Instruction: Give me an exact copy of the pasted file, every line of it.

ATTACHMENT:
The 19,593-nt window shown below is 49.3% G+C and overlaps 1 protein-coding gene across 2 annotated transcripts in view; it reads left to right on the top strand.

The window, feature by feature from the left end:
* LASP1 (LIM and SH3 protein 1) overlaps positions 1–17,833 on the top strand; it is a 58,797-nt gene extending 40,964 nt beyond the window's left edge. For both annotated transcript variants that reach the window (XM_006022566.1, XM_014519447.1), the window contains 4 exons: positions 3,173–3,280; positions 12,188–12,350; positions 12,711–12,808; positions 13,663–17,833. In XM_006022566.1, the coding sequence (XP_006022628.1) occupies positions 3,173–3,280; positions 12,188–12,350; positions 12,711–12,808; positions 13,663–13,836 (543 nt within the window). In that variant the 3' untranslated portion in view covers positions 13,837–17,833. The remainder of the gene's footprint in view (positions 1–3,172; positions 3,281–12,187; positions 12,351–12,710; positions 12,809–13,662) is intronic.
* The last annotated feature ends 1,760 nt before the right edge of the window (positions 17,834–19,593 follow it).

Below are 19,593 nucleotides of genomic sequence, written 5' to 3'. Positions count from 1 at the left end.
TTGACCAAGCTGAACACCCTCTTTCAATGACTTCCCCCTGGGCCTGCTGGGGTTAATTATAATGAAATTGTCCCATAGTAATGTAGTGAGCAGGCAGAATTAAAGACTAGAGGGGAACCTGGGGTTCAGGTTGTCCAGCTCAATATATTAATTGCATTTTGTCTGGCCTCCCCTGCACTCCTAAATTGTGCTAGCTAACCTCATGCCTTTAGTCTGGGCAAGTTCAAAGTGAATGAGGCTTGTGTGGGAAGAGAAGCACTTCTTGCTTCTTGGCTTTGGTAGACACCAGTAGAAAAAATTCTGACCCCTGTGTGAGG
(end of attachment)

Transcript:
The 19,593-nt window shown below is 49.3% G+C and overlaps 1 protein-coding gene across 2 annotated transcripts in view; it reads left to right on the top strand.

The window, feature by feature from the left end:
* LASP1 (LIM and SH3 protein 1) overlaps positions 1–17,833 on the top strand; it is a 58,797-nt gene extending 40,964 nt beyond the window's left edge. For both annotated transcript variants that reach the window (XM_006022566.1, XM_014519447.1), the window contains 4 exons: positions 3,173–3,280; positions 12,188–12,350; positions 12,711–12,808; positions 13,663–17,833. In XM_006022566.1, the coding sequence (XP_006022628.1) occupies positions 3,173–3,280; positions 12,188–12,350; positions 12,711–12,808; positions 13,663–13,836 (543 nt within the window). In that variant the 3' untranslated portion in view covers positions 13,837–17,833. The remainder of the gene's footprint in view (positions 1–3,172; positions 3,281–12,187; positions 12,351–12,710; positions 12,809–13,662) is intronic.
* The last annotated feature ends 1,760 nt before the right edge of the window (positions 17,834–19,593 follow it).

Below are 19,593 nucleotides of genomic sequence, written 5' to 3'. Positions count from 1 at the left end.
TTGACCAAGCTGAACACCCTCTTTCAATGACTTCCCCCTGGGCCTGCTGGGGTTAATTATAATGAAATTGTCCCATAGTAATGTAGTGAGCAGGCAGAATTAAAGACTAGAGGGGAACCTGGGGTTCAGGTTGTCCAGCTCAATATATTAATTGCATTTTGTCTGGCCTCCCCTGCACTCCTAAATTGTGCTAGCTAACCTCATGCCTTTAGTCTGGGCAAGTTCAAAGTGAATGAGGCTTGTGTGGGAAGAGAAGCACTTCTTGCTTCTTGGCTTTGGTAGACACCAGTAGAAAAAATTCTGACCCCTGTGTGAGG